McCrory launches new ads on HB2, education

Gov. Pat McCrory's campaign launch two new campaign ads today. One touts the Republican's record on education. The other slams Democratic rival Roy Cooper for his refusal to defend the controversial House Bill 2.

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Mark Binker

Gov. Pat McCrory launched a pair of new campaign ads on Monday, one touting his record on education spending and the other slamming his Democratic rival on House Bill 2.

The Republican's campaign called attention to the first ad via email and through social media, recounting how teacher pay had dropped during the previous administration.

"Then I became governor and gave teachers the largest pay raise in the country," McCrory says in the ad. "We've raised it every year since, and our high school graduation rate is now the highest in history. That's investing in our future. Average teacher pay next year will be over $50,000."

McCrory's claim regarding $50,000 average pay is true, but it relies on statistics that factor in county supplements, and teacher pay varies greatly from county to county.
The campaign rolled out a second ad with no announcement or discernable social media push. That ad features a sexual abuse survivor and slams Attorney General Roy Cooper, who is running against McCrory, for not defending House Bill 2, a measure which, among other things, requires transgender individuals to use the bathroom corresponding with their birth gender.

"At nine, I was molested by a teenager," a woman named Gina Little says in the ad, titled "The Truth About Roy Cooper."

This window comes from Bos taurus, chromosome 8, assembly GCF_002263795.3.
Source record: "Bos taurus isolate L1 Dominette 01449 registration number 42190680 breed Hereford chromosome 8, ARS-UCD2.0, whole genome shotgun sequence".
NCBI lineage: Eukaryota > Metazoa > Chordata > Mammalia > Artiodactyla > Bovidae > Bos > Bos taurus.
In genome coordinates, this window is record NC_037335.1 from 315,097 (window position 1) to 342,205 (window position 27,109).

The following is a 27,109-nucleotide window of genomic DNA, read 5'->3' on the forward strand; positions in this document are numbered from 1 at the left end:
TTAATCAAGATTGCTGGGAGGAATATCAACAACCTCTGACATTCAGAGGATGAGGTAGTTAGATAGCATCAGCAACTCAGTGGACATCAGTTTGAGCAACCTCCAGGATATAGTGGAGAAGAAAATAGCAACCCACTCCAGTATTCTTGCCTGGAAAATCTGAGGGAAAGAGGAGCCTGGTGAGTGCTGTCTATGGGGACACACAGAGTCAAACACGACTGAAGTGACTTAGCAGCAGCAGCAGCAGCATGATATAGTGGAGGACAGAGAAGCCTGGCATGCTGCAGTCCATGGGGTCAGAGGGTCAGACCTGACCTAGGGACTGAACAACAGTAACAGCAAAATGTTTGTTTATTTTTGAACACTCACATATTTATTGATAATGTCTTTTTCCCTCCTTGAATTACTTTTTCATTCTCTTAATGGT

"When I found out that President Obama and Roy Cooper want to force school children to share the same locker room, shower and restroom with someone who claims to be the opposite sex, I was horrified," Little says.

The ad goes on to praise McCrory's efforts to defend House Bill 2 against a federal lawsuit.

Little has told her story in public before, saying she was abused by a family member.

Supporters of House Bill 2 have worried that criminals would use the cover of a Charlotte ordinance allowing transgender people to use the bathroom of their choice to attack children and women in public bathrooms. House Bill 2 was enacted to overturn the Charlotte ordinance.

Ricky Diaz, a spokesman for the McCrory campaign, would not comment on the relative size or timing of the two ad buys. He did not immediately answer a question via email about whether Little's story represents the concerns the governor and other defenders of the legislation have raised.

"It has nothing to do with HB2," said Chris Sgro, executive director of Equality NC, a group that lobbies on behalf of LGBT causes and has been a vocal opponent of House Bill 2. "North Carolinians are pretty clear that HB2 is about discrimination and is harming our economy. The governor is resorting to scare tactics as he sees himself trailing on this and others issues."

Sgro was referring to the loss of convention business and concerts due to the law, although McCrory's administration put out a news release touting increased visitor spending in the state.


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